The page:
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How Does Stevenson's Use of Setting Develop Tension in the the Strange Case of Dr. Jekyll and Mr. Hyde

  • Date Submitted: 03/17/2015 03:00 PM
  • Flesch-Kincaid Score: 48.5 
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The Strange Case of Dr. Jekyll and Mr. Hyde, a novel written by Robert Louis Stevenson, is a gothic mystery story written during the late 19th century. During this time many gothic fiction books being published have similar settings, from wild and remote landscapes to vulnerable heroines; from violent and erotic fantasies to supernatural and mysterious events. However, Stevenson brought all the horrors taking place in these distant and secluded countries to the center of London with two very different minds battling over the same body. Dr. Jekyll, the original owner of the body, is kind, well- liked and respected while Hyde, Jekyll darker half, is hideously deformed, murderous and cruel. These polar opposite personalities reflect the setting in the novel, Hyde represents the lower class, the dark grimy alleyways and the secrets held behind locked doors, whereas Jekyll symbolizes the upper wealthier class, the larger well-kept houses and professional elegance.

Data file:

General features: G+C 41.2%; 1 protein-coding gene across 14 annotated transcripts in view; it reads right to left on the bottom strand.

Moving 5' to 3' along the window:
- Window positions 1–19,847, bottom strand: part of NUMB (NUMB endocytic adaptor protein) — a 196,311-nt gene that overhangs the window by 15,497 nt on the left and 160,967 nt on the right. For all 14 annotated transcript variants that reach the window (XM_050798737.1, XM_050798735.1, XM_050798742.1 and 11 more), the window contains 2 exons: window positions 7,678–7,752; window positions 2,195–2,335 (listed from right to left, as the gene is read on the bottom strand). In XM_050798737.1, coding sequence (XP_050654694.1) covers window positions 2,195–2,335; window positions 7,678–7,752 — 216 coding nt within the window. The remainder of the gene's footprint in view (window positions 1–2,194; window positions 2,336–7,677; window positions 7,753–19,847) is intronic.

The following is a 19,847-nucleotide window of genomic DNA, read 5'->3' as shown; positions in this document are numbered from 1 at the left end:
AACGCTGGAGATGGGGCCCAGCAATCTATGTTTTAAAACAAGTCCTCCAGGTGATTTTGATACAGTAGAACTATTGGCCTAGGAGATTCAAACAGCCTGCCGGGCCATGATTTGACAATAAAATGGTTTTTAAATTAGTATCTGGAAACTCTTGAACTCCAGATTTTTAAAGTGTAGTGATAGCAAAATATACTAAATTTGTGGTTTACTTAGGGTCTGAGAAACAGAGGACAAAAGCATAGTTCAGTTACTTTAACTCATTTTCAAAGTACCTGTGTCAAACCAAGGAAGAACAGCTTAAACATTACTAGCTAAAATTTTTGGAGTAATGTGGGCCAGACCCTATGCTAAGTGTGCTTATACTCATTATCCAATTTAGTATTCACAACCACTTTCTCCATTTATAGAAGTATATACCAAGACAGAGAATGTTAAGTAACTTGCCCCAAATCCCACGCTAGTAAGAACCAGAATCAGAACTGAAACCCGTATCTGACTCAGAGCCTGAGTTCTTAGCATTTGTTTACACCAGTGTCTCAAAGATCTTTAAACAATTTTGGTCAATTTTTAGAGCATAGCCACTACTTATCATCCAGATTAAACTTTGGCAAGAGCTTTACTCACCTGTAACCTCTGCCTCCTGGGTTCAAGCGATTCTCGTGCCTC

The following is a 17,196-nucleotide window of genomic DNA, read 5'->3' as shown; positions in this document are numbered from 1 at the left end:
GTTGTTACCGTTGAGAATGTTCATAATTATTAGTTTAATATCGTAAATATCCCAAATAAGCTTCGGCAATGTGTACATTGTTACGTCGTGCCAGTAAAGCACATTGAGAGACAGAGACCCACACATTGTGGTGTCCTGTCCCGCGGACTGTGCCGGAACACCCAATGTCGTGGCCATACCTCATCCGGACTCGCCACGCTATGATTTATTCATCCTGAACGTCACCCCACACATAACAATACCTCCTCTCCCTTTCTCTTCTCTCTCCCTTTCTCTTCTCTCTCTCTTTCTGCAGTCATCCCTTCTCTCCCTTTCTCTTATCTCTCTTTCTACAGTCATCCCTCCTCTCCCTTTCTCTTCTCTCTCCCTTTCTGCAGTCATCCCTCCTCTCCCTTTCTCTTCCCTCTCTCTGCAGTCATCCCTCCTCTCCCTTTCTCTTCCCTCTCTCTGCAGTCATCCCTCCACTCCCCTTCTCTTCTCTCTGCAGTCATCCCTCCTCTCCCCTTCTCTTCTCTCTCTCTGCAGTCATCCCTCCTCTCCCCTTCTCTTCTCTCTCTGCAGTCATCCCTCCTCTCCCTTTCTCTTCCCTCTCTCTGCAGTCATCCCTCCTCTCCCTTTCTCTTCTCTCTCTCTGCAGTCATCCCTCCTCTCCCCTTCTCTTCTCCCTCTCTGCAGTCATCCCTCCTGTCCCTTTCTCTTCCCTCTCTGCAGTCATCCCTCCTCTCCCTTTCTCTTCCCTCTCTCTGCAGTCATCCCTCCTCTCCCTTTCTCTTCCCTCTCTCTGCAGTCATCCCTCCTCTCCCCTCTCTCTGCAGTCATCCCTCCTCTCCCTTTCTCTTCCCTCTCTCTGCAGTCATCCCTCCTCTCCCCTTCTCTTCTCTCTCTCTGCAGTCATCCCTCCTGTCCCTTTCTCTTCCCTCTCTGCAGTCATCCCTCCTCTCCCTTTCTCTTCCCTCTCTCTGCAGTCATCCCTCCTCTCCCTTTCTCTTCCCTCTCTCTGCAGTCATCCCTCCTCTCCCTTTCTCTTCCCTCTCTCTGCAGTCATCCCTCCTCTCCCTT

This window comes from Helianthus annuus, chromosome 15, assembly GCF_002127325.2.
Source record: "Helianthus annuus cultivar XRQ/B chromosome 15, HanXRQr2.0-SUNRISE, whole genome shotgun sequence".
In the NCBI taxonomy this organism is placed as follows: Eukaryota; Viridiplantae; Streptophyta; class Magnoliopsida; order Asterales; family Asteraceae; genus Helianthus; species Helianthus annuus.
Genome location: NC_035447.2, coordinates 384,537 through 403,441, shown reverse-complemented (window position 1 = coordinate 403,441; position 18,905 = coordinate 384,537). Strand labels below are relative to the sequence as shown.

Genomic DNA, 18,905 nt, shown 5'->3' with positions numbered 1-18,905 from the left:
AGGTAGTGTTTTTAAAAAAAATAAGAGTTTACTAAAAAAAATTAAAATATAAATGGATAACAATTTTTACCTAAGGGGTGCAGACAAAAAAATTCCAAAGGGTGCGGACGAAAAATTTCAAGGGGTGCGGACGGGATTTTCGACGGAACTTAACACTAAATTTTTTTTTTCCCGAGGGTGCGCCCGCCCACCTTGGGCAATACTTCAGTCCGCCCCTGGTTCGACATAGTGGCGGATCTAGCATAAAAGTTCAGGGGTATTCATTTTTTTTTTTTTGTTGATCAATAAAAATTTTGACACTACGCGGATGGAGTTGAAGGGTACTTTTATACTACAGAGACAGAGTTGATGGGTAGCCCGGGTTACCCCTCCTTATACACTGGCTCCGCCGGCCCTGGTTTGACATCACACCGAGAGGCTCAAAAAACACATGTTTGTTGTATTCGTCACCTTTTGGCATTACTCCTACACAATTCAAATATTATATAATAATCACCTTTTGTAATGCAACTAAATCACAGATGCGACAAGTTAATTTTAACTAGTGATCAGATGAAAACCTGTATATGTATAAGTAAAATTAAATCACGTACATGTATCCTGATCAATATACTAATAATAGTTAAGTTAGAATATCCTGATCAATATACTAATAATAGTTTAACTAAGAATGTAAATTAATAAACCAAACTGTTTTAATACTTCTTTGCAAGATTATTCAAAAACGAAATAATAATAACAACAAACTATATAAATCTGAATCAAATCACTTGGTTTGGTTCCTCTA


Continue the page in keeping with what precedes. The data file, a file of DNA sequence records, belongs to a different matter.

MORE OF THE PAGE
The detail that Stevenson's uses to describe London creates an overall impression that the city is full of threat, with supernatural beings and hideous abominations hiding in the deep shadows of the alleyways despite the small sections of beauty and optimism for example Regent's Park. Quite frequently Mr. Utterson experiences 'the faces of the fogged city moon' along with the 'low growl of London’ as he navigates his way through the 'labyrinths of [the] lamplighter city' and the dark streets blanketed in a dense fog, an accomplice to Hyde, hiding his evil deeds. The false sense of belief incorporated in the imagery, enhances the feeling of the lawyer being confused and quite fearful as he desperately tries the pry the truth from his friend Dr. Jekyll. The imagery creates visions of dark, winding streets full of danger in which little is seen allowing evil to be done.
Dr. Jekyll’s house reflects his status in society as gentleman of wealth and superiority, as well as the condition of his rapidly deteriorating...

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